This article is split into five main sections: Opinion Context, Valuation Updates, Investment Thesis, Risk Factors and Company Overview. The parts that cover my Valuation Updates and Investment Thesis each have several subsections.
Investors who haven't read any of my articles before might want to notice that I include very many links to additional information. The links range from brief definitions to in-depth reports, since SA readers range from retail investors to investment professionals, and my goal is to balance offering useful information with the nearly impossible task of not alienating either group of investors.
This article about Valero Energy (NYSE:VLO) is primarily an update for other long-term investors who read one of my prior articles about the company, and who buy upon dips to build positions over time. So, I'll briefly recap my prior calls to help convey to new readers that my current opinions on VLO are from the perspective of a long-term investor who is willing to slightly raise my cost basis to build a position, as long as I believe a stock will continue establishing both higher lows and higher highs. I contend that is the case with VLO while the U.S. and most major economies are still growing (not in recession).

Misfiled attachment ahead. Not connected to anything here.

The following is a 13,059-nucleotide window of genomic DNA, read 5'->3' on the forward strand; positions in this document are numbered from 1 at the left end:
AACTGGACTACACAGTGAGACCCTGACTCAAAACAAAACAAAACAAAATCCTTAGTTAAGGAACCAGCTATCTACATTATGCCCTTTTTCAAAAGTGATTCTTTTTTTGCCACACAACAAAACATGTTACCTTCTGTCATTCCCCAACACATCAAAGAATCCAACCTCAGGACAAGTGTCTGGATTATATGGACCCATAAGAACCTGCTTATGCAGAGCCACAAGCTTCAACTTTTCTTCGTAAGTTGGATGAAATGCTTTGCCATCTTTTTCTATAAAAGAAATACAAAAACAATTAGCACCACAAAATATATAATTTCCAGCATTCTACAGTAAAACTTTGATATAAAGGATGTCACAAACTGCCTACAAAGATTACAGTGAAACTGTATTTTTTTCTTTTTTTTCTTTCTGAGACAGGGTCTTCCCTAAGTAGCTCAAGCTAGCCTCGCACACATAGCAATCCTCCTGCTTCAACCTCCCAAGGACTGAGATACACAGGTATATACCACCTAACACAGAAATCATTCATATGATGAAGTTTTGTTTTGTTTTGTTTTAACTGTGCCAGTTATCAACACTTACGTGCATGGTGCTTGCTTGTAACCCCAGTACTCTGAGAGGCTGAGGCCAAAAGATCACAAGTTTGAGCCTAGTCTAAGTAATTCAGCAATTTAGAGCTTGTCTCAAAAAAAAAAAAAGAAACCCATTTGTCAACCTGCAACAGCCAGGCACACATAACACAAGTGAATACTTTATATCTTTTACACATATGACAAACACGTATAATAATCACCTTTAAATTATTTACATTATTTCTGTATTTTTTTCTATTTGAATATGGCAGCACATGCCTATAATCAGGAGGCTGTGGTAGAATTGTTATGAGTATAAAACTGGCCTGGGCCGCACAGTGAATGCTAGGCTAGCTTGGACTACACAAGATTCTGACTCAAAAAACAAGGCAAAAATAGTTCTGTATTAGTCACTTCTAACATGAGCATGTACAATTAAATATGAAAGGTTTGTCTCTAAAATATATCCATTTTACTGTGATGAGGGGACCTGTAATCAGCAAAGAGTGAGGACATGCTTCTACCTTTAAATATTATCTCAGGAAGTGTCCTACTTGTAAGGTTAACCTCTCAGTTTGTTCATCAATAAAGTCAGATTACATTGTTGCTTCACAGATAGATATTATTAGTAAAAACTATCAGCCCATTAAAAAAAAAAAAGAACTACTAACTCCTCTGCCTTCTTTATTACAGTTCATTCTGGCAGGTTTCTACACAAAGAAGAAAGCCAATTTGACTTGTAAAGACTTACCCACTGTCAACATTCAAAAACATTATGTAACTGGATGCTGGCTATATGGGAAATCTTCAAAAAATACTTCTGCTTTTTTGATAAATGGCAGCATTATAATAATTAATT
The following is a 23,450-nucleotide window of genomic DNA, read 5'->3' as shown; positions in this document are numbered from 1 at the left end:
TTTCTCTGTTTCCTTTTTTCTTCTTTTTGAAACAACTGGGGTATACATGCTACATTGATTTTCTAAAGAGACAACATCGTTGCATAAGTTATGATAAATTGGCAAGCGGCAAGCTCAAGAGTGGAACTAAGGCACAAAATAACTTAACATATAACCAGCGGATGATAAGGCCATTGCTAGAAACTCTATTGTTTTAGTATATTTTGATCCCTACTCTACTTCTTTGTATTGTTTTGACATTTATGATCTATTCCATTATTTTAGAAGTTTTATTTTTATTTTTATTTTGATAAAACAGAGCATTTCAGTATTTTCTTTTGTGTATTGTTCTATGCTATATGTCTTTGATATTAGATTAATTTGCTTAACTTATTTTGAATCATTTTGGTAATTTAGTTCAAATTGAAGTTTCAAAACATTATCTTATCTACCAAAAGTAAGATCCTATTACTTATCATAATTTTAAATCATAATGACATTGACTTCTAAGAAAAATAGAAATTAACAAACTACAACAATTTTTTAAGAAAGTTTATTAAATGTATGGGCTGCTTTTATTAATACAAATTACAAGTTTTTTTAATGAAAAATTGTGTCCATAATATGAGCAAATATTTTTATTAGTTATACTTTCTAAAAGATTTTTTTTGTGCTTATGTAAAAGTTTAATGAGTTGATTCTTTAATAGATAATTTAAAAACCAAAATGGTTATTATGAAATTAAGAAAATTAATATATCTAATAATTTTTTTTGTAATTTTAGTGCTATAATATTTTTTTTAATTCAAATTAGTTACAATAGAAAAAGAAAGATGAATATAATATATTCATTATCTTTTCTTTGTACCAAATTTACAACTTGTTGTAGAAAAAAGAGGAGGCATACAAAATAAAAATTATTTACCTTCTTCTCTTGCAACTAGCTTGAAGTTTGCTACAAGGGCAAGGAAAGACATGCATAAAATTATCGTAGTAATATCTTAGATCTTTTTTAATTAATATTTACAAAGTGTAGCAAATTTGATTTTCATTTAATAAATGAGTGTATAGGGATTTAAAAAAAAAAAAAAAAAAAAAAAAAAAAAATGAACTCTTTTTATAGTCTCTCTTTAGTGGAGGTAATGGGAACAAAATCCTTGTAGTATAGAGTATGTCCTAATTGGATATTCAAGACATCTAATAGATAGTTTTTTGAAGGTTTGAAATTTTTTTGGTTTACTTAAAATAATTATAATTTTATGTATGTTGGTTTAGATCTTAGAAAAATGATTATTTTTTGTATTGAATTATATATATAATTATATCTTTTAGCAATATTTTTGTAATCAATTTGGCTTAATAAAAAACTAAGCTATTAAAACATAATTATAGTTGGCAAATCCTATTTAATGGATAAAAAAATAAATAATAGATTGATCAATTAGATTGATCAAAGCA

Very different from what the "performance" page on SA lists, it's documented that my first published call on VLO was in October 2013 (at share prices lower than the current 52-week low), not March of 2014 (near the current 52-week high). Here are my conclusions from that October 2013 article: